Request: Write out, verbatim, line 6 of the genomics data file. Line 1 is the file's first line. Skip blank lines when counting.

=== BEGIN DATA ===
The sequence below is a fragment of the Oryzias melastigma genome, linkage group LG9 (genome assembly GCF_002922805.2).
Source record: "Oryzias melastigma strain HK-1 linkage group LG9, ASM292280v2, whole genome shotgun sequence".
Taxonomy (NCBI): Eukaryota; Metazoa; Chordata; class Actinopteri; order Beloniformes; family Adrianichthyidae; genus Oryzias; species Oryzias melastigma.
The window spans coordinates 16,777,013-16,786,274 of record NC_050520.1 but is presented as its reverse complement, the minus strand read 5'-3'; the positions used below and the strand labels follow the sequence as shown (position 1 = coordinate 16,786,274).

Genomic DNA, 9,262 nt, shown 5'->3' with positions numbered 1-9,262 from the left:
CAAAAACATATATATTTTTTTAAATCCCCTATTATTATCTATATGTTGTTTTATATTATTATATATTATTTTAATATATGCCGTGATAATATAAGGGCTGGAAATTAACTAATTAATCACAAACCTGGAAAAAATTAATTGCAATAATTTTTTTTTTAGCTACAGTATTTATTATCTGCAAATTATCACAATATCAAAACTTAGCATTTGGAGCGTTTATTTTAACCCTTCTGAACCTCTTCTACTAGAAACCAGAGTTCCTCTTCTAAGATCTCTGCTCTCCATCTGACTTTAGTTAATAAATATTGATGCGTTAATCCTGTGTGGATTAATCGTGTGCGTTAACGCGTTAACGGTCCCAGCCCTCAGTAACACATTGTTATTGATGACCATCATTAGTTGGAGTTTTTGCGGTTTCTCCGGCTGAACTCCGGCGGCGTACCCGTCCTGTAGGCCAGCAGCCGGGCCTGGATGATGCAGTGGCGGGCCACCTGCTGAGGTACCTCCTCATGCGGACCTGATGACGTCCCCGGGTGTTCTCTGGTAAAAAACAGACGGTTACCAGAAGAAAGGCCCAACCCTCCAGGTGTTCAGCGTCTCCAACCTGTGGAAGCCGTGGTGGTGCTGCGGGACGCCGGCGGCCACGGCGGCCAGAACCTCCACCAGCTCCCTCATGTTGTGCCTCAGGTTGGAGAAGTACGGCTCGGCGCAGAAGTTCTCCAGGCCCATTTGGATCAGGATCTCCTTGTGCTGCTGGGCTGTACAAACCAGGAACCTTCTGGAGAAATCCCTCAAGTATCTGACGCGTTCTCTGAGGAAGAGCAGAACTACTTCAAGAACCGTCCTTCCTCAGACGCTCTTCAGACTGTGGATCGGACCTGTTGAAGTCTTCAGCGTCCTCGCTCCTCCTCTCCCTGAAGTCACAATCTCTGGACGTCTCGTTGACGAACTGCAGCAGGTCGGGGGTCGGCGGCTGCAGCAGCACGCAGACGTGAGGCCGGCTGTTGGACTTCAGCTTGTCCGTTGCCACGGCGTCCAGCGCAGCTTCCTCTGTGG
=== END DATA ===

CAAAAACATATATATTTTTTTAAATCCCCTATTATTATCTATATGTTGTTTTATATTATTATATATTATTTTAATATATGCCGTGATAATATAAGGGCTGGAAATTAACTAATTAATCACAAACCTGGAAAAAATTAATTGCAATAATTTTTTTTTTAGCTACAGTATTTATTATCTGCAAATTATCACAATATCAAAACTTAGCATTTGGAGCGTTTATTTTAACCCTTCTGAACCTCTTCTACTAGAAACCAGAGTTCCTCTTCTAAGATCTCTGCTCTCCATCTGACTTTAGTTAATAAATATTGATGCGTTAATCCTGTGTGGATTAATCGTGTGCGTTAACGCGTTAACGGTCCCAGCCCTCAGTAACACATTGTTATTGATGACCATCATTAGTTGGAGTTTTTGCGGTTTCTCCGGCTGAACTCCGGCGGCGTACCCGTCCTGTAGGCCAGCAGCCGGGCCTGGATGATGCAGTGGCGGGCCACCTGCTGAGGTACCTCCTCATGCGGACCTGATGACGTCCCCGGGTGTTCTCTGGTAAAAAACAGACGGTTACCAGAAGAAAGGCCCAACCCTCCAGGTGTTCAGCGTCTCCAACCTGTGGAAGCCGTGGTGGTGCTGCGGGACGCCGGCGGCCACGGCGGCCAGAACCTCCACCAGCTCCCTCATGTTGTGCCTCAGGTTGGAGAAGTACGGCTCGGCGCAGAAGTTCTCCAGGCCCATTTGGATCAGGATCTCCTTGTGCTGCTGGGCTGTACAAACCAGGAACCTTCTGGAGAAATCCCTCAAGTATCTGACGCGTTCTCTGAGGAAGAGCAGAACTACTTCAAGAACCGTCCTTCCTCAGACGCTCTTCAGACTGTGGATCGGACCTGTTGAAGTCTTCAGCGTCCTCGCTCCTCCTCTCCCTGAAGTCACAATCTCTGGACGTCTCGTTGACGAACTGCAGCAGGTCGGGGGTCGGCGGCTGCAGCAGCACGCAGACGTGAGGCCGGCTGTTGGACTTCAGCTTGTCCGTTGCCACGGCGTCCAGCGCAGCTTCCTCTGTGG